Effect of procainamide and N-acetylprocainamide on atrial flutter: studies in vivo and in vitro.
We studied the effects of procainamide and N-acetylprocainamide (NAPA) in a conscious dog preparation of atrial flutter resulting from circus movement around the tricuspid orifice. We also recorded transmembrane potentials of atrial tissues from the circus path in vitro. In 12 instrumented dogs, average flutter cycle length was 157 msec, the duration of the excitable gap was 73 msec, and conduction velocity was 0.75 m/sec. At 4 and 8 mg/kg, procainamide moderately prolonged cycle length, but did not terminate the flutter. At a cycle length of 300 msec procainamide increased effective refractory period (ERP) by 12% and 20% and conduction time by 8% and 19%. At 16 and 32 mg/kg procainamide prolonged cycle length, ERP, and conduction time by 60% to 80% and stopped the flutter in all trials. NAPA, at 16, 32, and 64 mg/kg, increased flutter cycle length by 16%, 16%, and 31%, ERP by 14%, 28%, and 41%, and conduction time by less than 15%. NAPA terminated the flutter in two of six dogs given 32 mg/kg, and three of five dogs given 64 mg/kg. The excitable gap was lengthened by both procainamide and NAPA. Transmembrane potentials showed that at a cycle length from 1000 to 300 msec procainamide (10 mg/liter) increased action potential duration and decreased the first time derivative of phase O of the action potential (Vmax), whereas NAPA (20 mg/liter) increased action potential duration without changing Vmax. These findings show the difficulty of relating drug effects on transmembrane potentials to efficacy in vivo since the former do not necessarily indicate which changes in cellular electrical activity are responsible for efficacy against a particular arrhythmogenic mechanism.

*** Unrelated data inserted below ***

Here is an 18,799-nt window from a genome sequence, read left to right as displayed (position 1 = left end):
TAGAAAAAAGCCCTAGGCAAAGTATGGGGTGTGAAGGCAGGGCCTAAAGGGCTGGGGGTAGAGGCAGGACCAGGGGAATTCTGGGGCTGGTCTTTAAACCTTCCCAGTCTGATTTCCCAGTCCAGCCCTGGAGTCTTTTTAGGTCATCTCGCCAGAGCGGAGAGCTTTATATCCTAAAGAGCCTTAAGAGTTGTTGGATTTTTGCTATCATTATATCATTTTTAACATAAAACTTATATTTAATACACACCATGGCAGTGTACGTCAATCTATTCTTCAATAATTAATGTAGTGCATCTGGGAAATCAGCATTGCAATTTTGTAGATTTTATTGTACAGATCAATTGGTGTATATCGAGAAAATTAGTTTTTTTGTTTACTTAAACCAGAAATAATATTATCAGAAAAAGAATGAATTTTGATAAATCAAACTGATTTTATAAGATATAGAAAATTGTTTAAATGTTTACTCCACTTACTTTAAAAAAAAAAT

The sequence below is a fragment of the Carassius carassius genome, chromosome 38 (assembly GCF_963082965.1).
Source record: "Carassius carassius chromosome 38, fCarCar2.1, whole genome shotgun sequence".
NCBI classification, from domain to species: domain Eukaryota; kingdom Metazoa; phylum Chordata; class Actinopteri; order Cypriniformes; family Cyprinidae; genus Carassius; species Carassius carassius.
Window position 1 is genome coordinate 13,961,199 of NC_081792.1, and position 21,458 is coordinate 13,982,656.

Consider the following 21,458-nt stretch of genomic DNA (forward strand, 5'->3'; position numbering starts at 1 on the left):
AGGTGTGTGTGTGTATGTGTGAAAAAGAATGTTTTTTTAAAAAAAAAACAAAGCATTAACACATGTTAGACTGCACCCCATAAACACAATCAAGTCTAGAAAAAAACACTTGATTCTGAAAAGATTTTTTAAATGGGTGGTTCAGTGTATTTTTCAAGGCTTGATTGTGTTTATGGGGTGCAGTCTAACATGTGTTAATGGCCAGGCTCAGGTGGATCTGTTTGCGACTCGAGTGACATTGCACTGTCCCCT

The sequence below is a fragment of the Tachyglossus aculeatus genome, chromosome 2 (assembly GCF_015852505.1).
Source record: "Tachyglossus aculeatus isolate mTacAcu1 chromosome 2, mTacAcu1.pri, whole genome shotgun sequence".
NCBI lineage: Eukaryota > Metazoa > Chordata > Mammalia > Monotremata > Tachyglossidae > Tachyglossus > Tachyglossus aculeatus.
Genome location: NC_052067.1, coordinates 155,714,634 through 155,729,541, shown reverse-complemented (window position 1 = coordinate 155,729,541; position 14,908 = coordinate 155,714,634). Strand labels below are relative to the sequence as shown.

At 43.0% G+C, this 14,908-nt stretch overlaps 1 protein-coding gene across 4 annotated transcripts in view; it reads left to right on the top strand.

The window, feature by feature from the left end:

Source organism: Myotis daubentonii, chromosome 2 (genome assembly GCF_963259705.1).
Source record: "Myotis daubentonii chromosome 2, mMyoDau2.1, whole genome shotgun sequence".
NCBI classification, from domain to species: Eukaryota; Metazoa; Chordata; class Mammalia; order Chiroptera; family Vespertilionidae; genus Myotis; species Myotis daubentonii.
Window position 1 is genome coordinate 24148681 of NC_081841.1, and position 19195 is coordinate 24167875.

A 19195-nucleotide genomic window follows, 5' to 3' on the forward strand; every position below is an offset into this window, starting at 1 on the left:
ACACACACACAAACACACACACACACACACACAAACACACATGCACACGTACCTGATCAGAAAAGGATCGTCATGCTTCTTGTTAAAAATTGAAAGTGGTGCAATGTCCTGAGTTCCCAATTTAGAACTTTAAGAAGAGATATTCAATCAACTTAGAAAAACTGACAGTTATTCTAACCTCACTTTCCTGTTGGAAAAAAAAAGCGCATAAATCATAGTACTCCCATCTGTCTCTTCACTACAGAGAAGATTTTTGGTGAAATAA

- Copyright © 1987 by American Heart Association